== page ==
What is a Mucus Plug?

The mucus plug is a thick column of cervical mucus which sits in the cervical canal during pregnancy, essentially forming a blockage. The mucus plug stops bacteria from getting into your uterus, and helps to keep your uterus sterile during pregnancy. Before the birth, you will lose your mucus plug, allowing the baby to pass through the cervix during labour.

Your mucus plug is made of a sticky, clear mucus, like nasal mucus, but often thicker. Towards the end of the pregnancy, you may start to lose some of your mucus plug. Some women lose the entire plug in one go, but others report the process taking up to a few days. The mucus plug is odourless but may not be the most attractive sight to behold.

What is a bloody show?

A bloody show is simply another name for a mucus plug. You may find that the mucus appears pink or brown tinged with blood, and this is why it is commonly known as a bloody show. There is nothing to worry about if your mucus plug is tinged with blood, in fact it is quite normal. It’s also normal to have a clear plug, you may also have heard it called a ‘show’.

Passing your plug

Passing your mucus plug is not always a clear indication that labour is imminent. In fact, if you pass your mucus plug over 24 hours before labour starts, your body will create a new mucus plug to take its place. Some women lose their mucus plug weeks before labour begins, however, it does mean that your cervix is starting to prepare for the birth.

Though it doesn’t mean the onset of labour will happen any minute, it does mean you should start preparing for labour. Is your hospital bag packed? Have you finished the nursery? Now is the time to finish off any loose ends around the house, and get ready to welcome your baby within the next few weeks.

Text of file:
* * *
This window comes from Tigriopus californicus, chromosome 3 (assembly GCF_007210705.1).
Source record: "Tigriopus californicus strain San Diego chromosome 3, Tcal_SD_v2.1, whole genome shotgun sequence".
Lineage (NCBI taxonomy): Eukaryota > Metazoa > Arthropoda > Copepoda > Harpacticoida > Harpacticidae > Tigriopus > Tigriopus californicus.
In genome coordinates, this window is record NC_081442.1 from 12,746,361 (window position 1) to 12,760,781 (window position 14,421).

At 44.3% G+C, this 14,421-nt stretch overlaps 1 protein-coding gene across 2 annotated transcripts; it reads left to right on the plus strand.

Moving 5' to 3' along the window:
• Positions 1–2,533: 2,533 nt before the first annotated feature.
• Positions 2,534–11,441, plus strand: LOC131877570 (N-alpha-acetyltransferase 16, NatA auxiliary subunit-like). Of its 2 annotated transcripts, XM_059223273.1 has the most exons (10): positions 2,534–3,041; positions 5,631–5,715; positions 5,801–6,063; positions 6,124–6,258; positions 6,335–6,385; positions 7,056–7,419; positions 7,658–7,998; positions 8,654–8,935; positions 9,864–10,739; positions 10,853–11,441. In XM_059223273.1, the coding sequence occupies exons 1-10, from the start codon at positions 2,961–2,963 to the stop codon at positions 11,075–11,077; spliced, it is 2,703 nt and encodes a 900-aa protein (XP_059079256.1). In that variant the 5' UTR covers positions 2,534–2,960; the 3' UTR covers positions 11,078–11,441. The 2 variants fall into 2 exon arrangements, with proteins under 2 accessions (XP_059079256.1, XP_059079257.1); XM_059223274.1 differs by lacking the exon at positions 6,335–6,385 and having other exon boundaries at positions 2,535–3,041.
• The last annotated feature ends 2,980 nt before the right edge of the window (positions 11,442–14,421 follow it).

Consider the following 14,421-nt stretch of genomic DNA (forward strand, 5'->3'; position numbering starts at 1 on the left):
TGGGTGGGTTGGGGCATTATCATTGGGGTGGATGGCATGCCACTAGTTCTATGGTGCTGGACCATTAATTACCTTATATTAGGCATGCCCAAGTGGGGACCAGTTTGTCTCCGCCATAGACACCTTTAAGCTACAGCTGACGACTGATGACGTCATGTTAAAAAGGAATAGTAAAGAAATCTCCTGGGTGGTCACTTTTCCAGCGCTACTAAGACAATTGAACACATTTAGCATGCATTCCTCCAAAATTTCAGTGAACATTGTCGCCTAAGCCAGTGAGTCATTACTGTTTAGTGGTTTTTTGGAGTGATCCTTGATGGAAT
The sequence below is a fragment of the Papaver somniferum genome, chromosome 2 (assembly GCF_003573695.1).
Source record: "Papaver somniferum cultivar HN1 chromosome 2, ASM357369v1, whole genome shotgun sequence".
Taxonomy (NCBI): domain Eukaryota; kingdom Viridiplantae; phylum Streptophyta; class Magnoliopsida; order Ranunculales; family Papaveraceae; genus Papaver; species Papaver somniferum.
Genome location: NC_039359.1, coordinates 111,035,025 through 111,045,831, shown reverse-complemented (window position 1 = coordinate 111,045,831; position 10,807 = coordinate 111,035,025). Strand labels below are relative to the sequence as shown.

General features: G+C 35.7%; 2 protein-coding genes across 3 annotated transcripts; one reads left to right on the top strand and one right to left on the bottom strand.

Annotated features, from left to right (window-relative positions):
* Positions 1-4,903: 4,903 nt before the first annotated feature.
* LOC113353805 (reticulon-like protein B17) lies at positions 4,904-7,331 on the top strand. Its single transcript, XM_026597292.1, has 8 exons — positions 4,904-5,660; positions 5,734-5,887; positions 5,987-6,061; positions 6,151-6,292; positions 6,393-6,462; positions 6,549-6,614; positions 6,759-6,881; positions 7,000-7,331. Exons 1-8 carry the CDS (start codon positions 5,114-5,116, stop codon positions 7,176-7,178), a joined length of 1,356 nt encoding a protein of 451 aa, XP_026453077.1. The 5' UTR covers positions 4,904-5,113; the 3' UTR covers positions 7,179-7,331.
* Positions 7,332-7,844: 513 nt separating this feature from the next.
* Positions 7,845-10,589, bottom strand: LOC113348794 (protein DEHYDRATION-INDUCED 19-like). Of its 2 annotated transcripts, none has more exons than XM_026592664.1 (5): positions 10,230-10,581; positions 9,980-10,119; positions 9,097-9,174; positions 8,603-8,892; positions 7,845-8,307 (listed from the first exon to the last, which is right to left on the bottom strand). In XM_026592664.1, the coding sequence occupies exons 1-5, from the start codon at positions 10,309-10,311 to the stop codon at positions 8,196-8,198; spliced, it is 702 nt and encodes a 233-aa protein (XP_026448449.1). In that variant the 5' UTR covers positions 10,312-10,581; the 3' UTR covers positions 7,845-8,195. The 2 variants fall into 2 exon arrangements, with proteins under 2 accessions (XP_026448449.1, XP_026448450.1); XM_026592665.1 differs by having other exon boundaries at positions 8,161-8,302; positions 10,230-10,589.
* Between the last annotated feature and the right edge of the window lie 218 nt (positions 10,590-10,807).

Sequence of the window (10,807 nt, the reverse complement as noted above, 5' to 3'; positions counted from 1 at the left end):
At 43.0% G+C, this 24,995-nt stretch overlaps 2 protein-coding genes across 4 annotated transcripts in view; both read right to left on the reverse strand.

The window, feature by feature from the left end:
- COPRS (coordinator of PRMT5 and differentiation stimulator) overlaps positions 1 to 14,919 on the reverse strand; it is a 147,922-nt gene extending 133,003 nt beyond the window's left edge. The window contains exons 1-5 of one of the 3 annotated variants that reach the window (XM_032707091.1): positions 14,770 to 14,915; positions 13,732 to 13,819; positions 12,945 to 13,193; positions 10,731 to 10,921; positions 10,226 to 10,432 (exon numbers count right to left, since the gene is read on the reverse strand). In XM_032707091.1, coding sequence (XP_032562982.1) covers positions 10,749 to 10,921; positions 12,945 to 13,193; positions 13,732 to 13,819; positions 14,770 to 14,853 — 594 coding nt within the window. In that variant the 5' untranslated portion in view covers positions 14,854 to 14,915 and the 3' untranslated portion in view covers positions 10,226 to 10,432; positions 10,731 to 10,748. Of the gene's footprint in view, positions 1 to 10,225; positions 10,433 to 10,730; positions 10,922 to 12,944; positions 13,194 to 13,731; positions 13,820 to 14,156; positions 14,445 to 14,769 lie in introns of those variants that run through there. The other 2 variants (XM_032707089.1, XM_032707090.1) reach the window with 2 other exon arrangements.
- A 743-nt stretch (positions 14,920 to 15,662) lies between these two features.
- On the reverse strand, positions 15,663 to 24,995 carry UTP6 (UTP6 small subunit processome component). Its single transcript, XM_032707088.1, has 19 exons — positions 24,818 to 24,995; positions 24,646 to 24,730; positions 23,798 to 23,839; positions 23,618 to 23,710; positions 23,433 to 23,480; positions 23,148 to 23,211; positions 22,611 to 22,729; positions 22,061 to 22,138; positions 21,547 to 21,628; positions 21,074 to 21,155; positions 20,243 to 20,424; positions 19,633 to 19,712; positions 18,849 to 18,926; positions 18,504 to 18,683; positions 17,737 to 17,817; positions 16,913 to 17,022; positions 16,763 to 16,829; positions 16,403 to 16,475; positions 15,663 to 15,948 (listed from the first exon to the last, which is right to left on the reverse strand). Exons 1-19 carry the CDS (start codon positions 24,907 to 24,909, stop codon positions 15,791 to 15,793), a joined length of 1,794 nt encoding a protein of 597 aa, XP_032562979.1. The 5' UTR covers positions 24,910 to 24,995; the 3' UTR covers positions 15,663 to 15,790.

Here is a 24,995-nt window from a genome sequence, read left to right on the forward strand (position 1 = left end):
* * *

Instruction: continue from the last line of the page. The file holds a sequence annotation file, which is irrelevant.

You may notice you have passed a small amount of mucus after a vaginal exam or after having sex, this is usually nothing to worry about.

When to tell your healthcare provider

You can mention the plug to your healthcare provider at your next appointment, but there’s usually no need to contact them specially for this reason. However, you should contact your healthcare provider if:

  • you notice blood-tinged mucus before your 37th week of pregnancy
  • the mucus plug is bright red
  • you pass more than two tablespoons of mucus

Written by Fiona, proud owner of a toddler, @fiona_peacock

This information is not intended to replace the advice of a trained medical doctor. Health & Parenting Ltd disclaims any liability for the decisions you make based on this information, which is provided to you on a general information basis only and not as a substitute for personalized medical advice.  All contents copyright © Health & Parenting Ltd 2018. All rights reserved.

Postpartum Discharge: Lochia Explained

You may not have heard the word lochia before, but it’s the name given to the vaginal discharge following childbirth. Lochia doesn’t just refer to the vaginal bleeding, it also incorporates the tissue and bacteria that you will pass. Lochia can last anywhere from two to six weeks.

What is lochia like?

The lochia will change colour overtime. It will probably be bright red at first, then brown, and perhaps light pink towards the end, but this is different for each woman. For the first few days, the lochia may have a metallic smell reminiscent of menstrual blood.